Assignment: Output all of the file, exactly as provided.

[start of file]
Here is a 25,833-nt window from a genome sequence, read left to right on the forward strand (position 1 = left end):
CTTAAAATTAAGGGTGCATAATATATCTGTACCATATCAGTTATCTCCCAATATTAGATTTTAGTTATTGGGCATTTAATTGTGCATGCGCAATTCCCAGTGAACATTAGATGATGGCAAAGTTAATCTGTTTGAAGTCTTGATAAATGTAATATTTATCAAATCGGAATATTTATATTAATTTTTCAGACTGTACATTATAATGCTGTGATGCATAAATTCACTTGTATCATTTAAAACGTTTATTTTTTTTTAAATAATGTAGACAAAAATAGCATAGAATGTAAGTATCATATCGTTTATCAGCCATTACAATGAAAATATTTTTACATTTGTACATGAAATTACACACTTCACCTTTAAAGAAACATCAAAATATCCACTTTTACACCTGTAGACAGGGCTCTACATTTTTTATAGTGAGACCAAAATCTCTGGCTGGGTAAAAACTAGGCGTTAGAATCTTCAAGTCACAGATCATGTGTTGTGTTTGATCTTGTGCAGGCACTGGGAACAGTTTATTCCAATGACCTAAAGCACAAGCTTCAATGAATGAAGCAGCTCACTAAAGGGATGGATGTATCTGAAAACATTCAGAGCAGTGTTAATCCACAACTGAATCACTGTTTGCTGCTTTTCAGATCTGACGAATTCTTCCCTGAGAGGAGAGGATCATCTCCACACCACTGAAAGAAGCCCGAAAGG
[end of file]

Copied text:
Here is a 25,833-nt window from a genome sequence, read left to right on the forward strand (position 1 = left end):
CTTAAAATTAAGGGTGCATAATATATCTGTACCATATCAGTTATCTCCCAATATTAGATTTTAGTTATTGGGCATTTAATTGTGCATGCGCAATTCCCAGTGAACATTAGATGATGGCAAAGTTAATCTGTTTGAAGTCTTGATAAATGTAATATTTATCAAATCGGAATATTTATATTAATTTTTCAGACTGTACATTATAATGCTGTGATGCATAAATTCACTTGTATCATTTAAAACGTTTATTTTTTTTTAAATAATGTAGACAAAAATAGCATAGAATGTAAGTATCATATCGTTTATCAGCCATTACAATGAAAATATTTTTACATTTGTACATGAAATTACACACTTCACCTTTAAAGAAACATCAAAATATCCACTTTTACACCTGTAGACAGGGCTCTACATTTTTTATAGTGAGACCAAAATCTCTGGCTGGGTAAAAACTAGGCGTTAGAATCTTCAAGTCACAGATCATGTGTTGTGTTTGATCTTGTGCAGGCACTGGGAACAGTTTATTCCAATGACCTAAAGCACAAGCTTCAATGAATGAAGCAGCTCACTAAAGGGATGGATGTATCTGAAAACATTCAGAGCAGTGTTAATCCACAACTGAATCACTGTTTGCTGCTTTTCAGATCTGACGAATTCTTCCCTGAGAGGAGAGGATCATCTCCACACCACTGAAAGAAGCCCGAAAGG